TMS started from psychiatric depression, to other neurologic diseases such as dystonia, tics, stuttering, tinnitus, spasticity, or epilepsy, Alzheimer’s disease, and now it helps improve memory recall.
It does not, however, cure PD. It only helps on top of your medicine as an add-on to improve motor symptoms. It is an outpatient procedure. Magnetic fields do not hurt, this process is not painful; no use of anesthesia.
“Before the biggest worry was if you over stimulate the brain, you get a seizure. When they first introduced TMS, they had few reports of seizures. But for a while now, there has been no more seizures because we know if we don’t go above a certain number, we don’t get a seizure,” said Dr. Damian, adding that further research and investigations are ongoing.
The New England Journal of Medicine reported that tai chi may improve balance and prevent falls among people with Parkinson’s disease. The study, involving 195 men and women recruited by a team from the Oregon Research Institute, had mild to moderate Parkinson’s disease.
The participants were randomly assigned to twice-weekly session of either tai chi, stretching, or strength-building exercises. After six months, those who did tai chi were stronger and had much better balance those the other two groups. It was four times better than those in the stretching group and two times better than those in the resistance-training group.
The tai chi group also had significantly fewer falls, slow rates of decline in overall motor control. It was safe, with little risk of Parkinson’s disease patients coming to harm.
During the Parkinson’s disease symposium recently, Edwin Decenteceo, a retired teacher and a tai chi practitioner for more than 30 years, demonstrated how to perform tai chi, but reminded the patients to be careful on self-studying as data found online about Parkinson’s is inaccurate and incomplete.
“When you do tai chi, you need a teacher and it has to be at least 20 minutes for the chi to circulate. Any Chinese arts or martial arts that you do, do it for 20-minute long or more,” said Edwin, who also takes Buddhism classes and is a clinical psychologist in New York.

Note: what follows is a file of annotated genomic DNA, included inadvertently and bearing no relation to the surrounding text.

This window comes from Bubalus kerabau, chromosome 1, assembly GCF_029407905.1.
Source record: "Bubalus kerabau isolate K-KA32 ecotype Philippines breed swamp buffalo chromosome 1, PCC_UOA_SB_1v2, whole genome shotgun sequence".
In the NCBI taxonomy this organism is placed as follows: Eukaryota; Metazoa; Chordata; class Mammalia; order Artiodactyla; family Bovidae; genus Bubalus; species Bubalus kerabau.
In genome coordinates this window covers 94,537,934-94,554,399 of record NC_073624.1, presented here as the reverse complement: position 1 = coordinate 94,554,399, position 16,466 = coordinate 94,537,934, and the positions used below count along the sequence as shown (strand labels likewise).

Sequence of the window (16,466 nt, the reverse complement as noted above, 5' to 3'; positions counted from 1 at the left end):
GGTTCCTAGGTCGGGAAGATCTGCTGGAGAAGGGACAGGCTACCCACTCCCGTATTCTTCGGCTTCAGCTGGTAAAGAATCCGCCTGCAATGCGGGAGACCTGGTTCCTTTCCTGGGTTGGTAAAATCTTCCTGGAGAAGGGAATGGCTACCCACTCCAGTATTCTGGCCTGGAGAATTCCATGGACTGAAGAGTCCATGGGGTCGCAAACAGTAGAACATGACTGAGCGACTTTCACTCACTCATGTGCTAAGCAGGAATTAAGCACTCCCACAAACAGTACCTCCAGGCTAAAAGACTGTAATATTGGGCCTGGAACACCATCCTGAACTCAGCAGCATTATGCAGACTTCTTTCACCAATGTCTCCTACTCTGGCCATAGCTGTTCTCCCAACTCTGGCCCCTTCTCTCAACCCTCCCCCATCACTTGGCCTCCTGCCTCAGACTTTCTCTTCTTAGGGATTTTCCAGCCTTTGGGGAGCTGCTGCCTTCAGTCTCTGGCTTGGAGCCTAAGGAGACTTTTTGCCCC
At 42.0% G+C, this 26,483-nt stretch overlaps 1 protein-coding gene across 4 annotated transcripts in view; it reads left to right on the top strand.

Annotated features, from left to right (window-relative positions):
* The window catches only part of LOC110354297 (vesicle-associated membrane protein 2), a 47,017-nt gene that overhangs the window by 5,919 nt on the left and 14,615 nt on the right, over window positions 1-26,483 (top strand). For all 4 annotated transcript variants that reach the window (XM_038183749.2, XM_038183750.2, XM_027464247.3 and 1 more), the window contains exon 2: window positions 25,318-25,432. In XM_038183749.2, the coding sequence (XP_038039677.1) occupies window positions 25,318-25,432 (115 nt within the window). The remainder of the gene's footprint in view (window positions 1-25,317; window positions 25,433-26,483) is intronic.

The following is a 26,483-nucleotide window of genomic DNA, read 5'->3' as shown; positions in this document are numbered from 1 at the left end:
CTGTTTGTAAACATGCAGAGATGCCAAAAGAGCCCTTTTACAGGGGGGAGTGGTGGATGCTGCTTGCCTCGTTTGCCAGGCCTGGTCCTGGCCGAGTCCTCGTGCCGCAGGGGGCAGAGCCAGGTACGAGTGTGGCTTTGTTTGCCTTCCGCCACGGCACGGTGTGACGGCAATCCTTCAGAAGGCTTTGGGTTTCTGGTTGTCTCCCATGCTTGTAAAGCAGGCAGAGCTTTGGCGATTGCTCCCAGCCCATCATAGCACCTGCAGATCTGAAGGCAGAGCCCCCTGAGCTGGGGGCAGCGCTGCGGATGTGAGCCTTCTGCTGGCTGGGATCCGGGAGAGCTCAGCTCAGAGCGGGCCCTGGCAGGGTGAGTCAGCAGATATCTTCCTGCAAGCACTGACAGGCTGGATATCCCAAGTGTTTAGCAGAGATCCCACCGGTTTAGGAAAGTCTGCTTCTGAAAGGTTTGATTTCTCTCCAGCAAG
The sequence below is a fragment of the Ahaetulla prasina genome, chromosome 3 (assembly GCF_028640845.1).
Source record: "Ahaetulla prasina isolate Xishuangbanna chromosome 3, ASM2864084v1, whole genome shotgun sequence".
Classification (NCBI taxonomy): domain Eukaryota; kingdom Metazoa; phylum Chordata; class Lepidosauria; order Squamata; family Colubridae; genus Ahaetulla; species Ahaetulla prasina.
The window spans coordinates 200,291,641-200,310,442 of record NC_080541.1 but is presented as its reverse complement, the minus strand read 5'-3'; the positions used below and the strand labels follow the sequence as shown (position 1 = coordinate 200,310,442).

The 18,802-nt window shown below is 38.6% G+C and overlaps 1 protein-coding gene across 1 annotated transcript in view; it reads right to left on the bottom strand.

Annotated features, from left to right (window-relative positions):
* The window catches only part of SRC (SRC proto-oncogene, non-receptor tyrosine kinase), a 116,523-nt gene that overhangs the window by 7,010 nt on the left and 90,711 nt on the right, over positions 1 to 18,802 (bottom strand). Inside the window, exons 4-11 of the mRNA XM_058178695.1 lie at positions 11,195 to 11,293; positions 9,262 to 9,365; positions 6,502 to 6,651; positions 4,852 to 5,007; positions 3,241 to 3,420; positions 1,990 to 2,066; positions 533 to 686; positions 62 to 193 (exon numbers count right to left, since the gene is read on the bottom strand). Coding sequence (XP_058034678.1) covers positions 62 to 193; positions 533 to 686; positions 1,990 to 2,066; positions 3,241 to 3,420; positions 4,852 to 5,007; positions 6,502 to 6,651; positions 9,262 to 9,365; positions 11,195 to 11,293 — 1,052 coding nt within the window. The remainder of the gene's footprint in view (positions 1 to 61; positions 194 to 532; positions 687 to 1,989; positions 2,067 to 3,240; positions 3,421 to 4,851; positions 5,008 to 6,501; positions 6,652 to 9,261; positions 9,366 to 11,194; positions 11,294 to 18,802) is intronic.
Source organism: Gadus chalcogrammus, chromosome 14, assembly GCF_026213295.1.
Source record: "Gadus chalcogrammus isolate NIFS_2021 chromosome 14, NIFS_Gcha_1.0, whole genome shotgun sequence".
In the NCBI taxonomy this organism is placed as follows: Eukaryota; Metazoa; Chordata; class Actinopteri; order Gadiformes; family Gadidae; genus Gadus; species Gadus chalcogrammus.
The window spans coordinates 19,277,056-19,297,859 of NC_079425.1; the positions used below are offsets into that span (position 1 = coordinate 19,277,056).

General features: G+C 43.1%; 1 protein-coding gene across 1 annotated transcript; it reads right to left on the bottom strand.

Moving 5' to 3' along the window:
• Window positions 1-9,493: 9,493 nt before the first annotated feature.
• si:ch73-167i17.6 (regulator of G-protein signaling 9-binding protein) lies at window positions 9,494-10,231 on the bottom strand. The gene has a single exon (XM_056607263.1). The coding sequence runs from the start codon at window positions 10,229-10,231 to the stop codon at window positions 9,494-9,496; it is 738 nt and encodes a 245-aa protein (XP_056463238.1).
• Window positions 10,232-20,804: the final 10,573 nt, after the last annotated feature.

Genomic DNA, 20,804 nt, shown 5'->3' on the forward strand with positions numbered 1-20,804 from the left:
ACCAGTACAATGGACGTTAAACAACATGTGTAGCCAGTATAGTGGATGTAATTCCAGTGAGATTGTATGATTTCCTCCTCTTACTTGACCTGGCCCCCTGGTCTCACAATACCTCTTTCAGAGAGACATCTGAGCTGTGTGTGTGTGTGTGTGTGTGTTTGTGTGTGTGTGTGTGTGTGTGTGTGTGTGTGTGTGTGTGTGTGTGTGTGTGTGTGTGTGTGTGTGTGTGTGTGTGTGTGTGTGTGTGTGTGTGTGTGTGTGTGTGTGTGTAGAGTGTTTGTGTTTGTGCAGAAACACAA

Also discussed during the symposium are the new developments regarding glutathione and how to increase gluta in body.
Glutathione is the most powerful component of our body’s antioxidant defense system. It serves as an antioxidants (body’s premiere neutralizer of all types of free radicals), immune system enhancer (protects and regulates immune cells), and detoxifer (one of the primary ways the body eliminates toxic environmental chemicals).
It is a potent antioxidant that is capable of penetrating the central nervous system (brain). However, glutathione depletes due to stress, alcoholism, sleep deprivation, pollution, illnesses, smoking, strenuous exercise, sun exposure, radiation, and poor diet.
Apparently, intracellular glutathione levels are diminishing by 10 to 15 per decade starting at the age of 20 and more than 75 diseases/disorders are associated with low glutathione levels such as cardiovascular, cancer, diabetes, infectious diseases, dermatological, ob-gynecological, ophthalmic, pulmonary, rheumatic disorders, neurodegenerative disorders, immunological disorders, and kidney failure/dialysis.
The challenge now with commercial glutathione is majority of the scientific and medical communities regard commercial glutathione as an ineffective method to increase intracellular glutathione levels.
The gastrointestinal tract contains enzymes that destroy orally ingested glutathione long before it reaches the cells and absorbed in the body. Even if glutathione could reach the cell, the molecule is too big and heavy to pass through the cell membrane.
Patients are advised to be wary of different glutathione therapies being offered in the market today. New treatments are already available that can be readily absorbed by the cells, which will allow the body to manufacture and increase glutathione levels inside the cell.
While these new treatments and updates are good news for PD patients, nothing beats taking good care of oneself.
“Best medication is physical therapy, lots of antioxidants, good sleep, and good meditation,” concluded Dr. Virgilio Gerald H. Evidente, Movement Disorders Center of Arizona in Scottsdale, Arizona and Medical Director of Parkinson’s Support Group of the Philippines Foundation.
Vital Signs Issue 84 Vol. 4, February 1-29 2016